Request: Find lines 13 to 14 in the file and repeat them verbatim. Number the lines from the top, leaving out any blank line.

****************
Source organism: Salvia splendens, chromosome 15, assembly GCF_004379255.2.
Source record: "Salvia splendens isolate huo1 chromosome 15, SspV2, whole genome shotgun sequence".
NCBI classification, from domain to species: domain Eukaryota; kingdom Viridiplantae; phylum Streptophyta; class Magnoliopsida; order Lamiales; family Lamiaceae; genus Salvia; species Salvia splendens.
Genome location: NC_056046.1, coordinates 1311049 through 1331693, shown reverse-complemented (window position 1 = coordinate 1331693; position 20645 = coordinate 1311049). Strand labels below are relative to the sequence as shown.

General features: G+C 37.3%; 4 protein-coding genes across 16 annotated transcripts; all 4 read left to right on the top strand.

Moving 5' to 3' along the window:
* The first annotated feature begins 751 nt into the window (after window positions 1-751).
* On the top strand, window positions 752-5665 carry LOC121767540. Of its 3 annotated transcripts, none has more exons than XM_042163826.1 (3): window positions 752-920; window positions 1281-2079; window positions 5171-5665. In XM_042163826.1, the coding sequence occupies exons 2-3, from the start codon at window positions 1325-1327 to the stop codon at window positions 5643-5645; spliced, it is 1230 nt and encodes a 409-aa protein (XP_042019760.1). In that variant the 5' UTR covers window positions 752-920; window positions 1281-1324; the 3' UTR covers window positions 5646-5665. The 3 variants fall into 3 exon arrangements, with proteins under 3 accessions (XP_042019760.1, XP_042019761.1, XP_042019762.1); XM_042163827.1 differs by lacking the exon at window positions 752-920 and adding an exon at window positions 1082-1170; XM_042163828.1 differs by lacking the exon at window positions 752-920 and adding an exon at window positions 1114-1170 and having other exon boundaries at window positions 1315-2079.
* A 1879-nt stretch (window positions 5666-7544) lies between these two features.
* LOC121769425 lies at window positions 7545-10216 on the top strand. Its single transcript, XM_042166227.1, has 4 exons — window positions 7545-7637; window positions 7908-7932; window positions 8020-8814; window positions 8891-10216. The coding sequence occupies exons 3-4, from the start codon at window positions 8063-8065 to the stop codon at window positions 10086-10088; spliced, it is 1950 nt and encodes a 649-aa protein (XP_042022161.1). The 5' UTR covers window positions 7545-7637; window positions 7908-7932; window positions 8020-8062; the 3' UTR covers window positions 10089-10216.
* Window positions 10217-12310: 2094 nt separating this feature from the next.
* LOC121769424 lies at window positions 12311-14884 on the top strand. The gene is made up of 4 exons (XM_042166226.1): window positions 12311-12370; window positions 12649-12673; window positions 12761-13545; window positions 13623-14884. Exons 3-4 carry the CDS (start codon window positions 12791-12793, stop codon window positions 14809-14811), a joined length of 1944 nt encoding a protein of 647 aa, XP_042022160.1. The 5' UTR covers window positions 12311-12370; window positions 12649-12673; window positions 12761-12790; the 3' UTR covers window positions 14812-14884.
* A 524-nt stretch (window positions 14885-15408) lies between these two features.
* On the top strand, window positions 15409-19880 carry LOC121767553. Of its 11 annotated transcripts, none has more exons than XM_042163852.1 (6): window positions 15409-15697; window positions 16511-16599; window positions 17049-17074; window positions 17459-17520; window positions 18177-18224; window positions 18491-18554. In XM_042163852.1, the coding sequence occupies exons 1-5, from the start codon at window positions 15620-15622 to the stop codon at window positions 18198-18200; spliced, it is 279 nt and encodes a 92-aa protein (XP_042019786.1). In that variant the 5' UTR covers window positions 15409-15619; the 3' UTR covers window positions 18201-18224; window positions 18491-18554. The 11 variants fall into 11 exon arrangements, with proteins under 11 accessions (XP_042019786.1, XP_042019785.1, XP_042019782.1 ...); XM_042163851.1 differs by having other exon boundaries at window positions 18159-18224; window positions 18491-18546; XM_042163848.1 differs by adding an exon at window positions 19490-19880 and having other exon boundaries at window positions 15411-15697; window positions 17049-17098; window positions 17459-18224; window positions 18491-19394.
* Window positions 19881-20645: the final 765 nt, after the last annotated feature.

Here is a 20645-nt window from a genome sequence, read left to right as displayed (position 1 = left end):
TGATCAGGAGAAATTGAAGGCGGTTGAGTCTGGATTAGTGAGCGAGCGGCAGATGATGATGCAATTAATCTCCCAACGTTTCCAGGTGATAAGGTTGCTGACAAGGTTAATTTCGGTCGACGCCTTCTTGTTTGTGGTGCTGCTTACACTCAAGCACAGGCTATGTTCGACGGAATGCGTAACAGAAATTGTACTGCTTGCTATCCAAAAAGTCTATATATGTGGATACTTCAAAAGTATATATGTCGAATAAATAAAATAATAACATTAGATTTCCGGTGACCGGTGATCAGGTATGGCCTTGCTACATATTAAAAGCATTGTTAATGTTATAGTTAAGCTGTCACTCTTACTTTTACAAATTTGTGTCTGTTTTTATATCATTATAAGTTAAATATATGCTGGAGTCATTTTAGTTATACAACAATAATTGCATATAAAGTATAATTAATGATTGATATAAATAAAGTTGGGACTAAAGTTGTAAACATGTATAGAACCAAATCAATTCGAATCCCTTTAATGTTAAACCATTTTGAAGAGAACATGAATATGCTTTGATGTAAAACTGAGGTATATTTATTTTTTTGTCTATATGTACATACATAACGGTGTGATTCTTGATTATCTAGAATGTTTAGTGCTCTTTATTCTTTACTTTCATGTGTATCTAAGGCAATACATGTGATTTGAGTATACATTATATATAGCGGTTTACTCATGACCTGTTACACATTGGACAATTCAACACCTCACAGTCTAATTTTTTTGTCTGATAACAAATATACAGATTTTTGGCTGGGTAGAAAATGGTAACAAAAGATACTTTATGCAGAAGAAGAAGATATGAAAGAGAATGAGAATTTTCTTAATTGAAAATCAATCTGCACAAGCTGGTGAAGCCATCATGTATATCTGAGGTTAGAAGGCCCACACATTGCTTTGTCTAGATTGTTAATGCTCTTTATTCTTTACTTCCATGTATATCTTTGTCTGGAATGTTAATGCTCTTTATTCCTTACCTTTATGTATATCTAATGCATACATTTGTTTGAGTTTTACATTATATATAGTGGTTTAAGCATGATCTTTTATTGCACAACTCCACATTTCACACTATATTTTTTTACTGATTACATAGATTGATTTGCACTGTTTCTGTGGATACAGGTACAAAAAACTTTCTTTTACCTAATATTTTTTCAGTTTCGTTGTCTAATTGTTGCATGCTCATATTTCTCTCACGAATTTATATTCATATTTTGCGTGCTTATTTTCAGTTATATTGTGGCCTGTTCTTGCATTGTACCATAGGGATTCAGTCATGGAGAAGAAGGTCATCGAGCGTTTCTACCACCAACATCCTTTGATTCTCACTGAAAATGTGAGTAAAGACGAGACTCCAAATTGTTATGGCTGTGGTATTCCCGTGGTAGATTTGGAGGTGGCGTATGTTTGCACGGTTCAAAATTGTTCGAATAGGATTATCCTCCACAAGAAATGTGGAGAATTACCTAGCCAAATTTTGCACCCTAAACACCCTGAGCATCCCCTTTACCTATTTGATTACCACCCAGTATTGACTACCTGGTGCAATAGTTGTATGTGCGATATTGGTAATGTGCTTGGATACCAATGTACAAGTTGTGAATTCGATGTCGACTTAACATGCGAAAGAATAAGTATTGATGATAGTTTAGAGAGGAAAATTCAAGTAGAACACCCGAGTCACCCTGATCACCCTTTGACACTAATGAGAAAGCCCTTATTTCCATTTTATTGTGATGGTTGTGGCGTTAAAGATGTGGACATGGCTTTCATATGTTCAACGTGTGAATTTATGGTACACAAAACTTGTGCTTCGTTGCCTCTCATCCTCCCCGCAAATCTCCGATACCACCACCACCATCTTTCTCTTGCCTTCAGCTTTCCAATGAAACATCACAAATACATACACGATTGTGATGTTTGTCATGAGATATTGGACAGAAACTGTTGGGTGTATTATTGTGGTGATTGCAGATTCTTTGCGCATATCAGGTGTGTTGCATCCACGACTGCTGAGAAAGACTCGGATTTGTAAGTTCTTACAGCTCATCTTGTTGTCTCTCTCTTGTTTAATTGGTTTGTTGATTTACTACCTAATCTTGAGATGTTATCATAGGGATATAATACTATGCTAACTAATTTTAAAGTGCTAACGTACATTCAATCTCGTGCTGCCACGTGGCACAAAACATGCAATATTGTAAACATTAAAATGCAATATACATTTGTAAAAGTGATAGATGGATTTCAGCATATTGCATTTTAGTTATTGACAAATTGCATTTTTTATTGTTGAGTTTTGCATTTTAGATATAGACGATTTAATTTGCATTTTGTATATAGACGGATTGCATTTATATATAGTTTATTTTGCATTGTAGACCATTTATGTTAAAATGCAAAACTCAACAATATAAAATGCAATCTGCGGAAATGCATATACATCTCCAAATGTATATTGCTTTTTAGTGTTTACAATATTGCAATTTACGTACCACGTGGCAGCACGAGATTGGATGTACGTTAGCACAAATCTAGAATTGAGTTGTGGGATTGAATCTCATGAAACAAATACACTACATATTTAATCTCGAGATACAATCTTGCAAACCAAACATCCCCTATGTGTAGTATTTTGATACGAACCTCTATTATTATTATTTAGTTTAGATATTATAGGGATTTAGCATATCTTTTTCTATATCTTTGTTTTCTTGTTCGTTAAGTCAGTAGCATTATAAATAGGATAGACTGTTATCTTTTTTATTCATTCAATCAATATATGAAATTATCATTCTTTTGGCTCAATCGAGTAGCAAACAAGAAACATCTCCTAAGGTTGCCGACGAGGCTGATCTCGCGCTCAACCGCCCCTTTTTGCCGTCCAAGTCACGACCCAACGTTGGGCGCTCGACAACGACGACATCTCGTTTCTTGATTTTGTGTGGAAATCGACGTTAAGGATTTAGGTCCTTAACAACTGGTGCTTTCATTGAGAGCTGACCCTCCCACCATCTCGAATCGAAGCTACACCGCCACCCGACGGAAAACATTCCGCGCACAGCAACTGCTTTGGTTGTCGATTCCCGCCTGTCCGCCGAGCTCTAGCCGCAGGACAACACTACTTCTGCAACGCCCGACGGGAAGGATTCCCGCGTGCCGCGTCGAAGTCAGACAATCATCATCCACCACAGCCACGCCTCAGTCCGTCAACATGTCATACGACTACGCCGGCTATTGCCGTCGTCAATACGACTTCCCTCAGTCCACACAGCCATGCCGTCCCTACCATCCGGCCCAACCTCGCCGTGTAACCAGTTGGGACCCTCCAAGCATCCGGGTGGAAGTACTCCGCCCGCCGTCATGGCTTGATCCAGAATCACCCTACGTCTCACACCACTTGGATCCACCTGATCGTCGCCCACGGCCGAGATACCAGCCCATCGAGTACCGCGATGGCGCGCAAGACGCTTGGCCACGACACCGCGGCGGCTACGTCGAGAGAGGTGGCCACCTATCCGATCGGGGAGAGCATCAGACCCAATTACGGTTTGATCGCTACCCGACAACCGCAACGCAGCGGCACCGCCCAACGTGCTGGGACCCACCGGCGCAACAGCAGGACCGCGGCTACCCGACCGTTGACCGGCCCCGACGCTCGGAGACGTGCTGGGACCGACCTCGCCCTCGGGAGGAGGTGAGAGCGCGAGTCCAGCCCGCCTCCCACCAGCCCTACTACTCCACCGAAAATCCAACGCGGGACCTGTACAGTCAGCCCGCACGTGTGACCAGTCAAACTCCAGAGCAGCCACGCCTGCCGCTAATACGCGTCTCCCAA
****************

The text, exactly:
* A 524-nt stretch (window positions 14885-15408) lies between these two features.
* On the top strand, window positions 15409-19880 carry LOC121767553. Of its 11 annotated transcripts, none has more exons than XM_042163852.1 (6): window positions 15409-15697; window positions 16511-16599; window positions 17049-17074; window positions 17459-17520; window positions 18177-18224; window positions 18491-18554. In XM_042163852.1, the coding sequence occupies exons 1-5, from the start codon at window positions 15620-15622 to the stop codon at window positions 18198-18200; spliced, it is 279 nt and encodes a 92-aa protein (XP_042019786.1). In that variant the 5' UTR covers window positions 15409-15619; the 3' UTR covers window positions 18201-18224; window positions 18491-18554. The 11 variants fall into 11 exon arrangements, with proteins under 11 accessions (XP_042019786.1, XP_042019785.1, XP_042019782.1 ...); XM_042163851.1 differs by having other exon boundaries at window positions 18159-18224; window positions 18491-18546; XM_042163848.1 differs by adding an exon at window positions 19490-19880 and having other exon boundaries at window positions 15411-15697; window positions 17049-17098; window positions 17459-18224; window positions 18491-19394.